District-wide Composting Initiative

     With a grand launch at Four Corners Elementary (ribbon-cutting ceremony and all) the Greenfield Public Schools have begun a district wide integrated waste management program intended to divert biodegradable waste from landfills back into soil. The success of this program was evident immediately! The first schools to begin saw an immediate reduction in non-recyclable waste, to the extent that about 75% of waste is being recycled or composted on a weekly basis. This program is modeling responsible stewardship to Greenfield students. At every grade level we are finding students to be curious, engaged, and supportive of the efforts. By the end of School Year 2015-2016, Greenfield High School, the Math and Science Academy at Green River, and Four Corners Elementary had all implemented school-wide composting programs. By the end of School Year 2016-2017, this initiative will be happening in every single Greenfield Public School!

Martin's Composting in Greenfield Martin's Composting in Greenfield

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From Munch to Mulch

Greenfield Recorder, 02/27/16

By TOM RELIHAN Recorder Staff

Discovery School at Four Corners kicks off composting program

GREENFIELD — Who could love a worm?

Evidently, the students at the Discovery School at Four Corners, who graciously thanked the necessary nightcrawlers that will help make the school’s new composting program a success.

The first of Greenfield’s seven schools to implement the state grant-funded program, students and staff at Four Corners officially started composting their leftover lunch scraps, empty milk cartons and even the cardboard trays they ate off of at the end of lunch Friday afternoon.

The $30,000 state Department of Environmental Protection’s Sustainable Materials Recovery Program grant paid for all the equipment and educational materials needed to launch the program, and it will support continued consulting services from Amy Donovan, the Franklin County Solid Waste District’s program director.

Getting the money was a collaborative effort between the town, the schools, the solid waste management district and Greening Greenfield, a local group that works to promote sustainability in town, among others.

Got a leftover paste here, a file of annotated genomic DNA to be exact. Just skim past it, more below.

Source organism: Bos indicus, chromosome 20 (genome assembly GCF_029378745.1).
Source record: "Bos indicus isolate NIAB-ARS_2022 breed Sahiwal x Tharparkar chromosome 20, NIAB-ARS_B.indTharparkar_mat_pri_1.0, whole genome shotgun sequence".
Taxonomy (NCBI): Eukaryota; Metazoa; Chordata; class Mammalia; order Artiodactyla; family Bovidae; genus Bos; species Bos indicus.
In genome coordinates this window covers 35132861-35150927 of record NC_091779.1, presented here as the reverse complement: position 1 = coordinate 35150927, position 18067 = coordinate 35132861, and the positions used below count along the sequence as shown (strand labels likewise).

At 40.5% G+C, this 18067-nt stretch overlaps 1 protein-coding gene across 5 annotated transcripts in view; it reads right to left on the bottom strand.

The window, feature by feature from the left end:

Donovan kicked off the program with a presentation on what can and can’t be composted — no bottles, cans or aluminum foil; those will be placed in a separate recycling bin — and about the environmental benefits and impacts of composting.

But if anyone in the school still needed convincing that composting is the way to go, Donovan had an assist from four students who shared essays they’d penned about the merits of the practice.

“If you don’t compost, our world will have trash,” said fourth-grader Lilly Ross. “But, if you do compost, there won’t be trash all over our world. And our world shouldn’t be filled with trash.”

She said composting practitioners may not see the effects right away, but they’ll certainly notice the quality of their water degrading from leachate poisoning if the scraps end up in landfills instead.

She also noted how much it costs the town to dispose of trash, about $75 per ton, compared to compost at $45 per ton.

“When you think about it, you save money and save the world from more trash than there should be,” she concluded.

Superintendent Jordana Harper noted how the students’ enthusiasm for the project, including letters they wrote imploring her to pursue the grant, helped make it a reality.

“Looking around the room today, you can see what a team effort this is,” she said. “I’m so proud of the students at Four Corners for really leading the charge, I’m so proud of the staff for their commitment to taking care of our environment. It’s really exciting to see it coming from our students and staff.” The composted waste, Donovan said, will be shipped off to Martin’s Farm on Plain Road in Greenfield to be turned into fertile topsoil and sold.

Composting at Four Corners, Picture by Tom Relihan, Recorder

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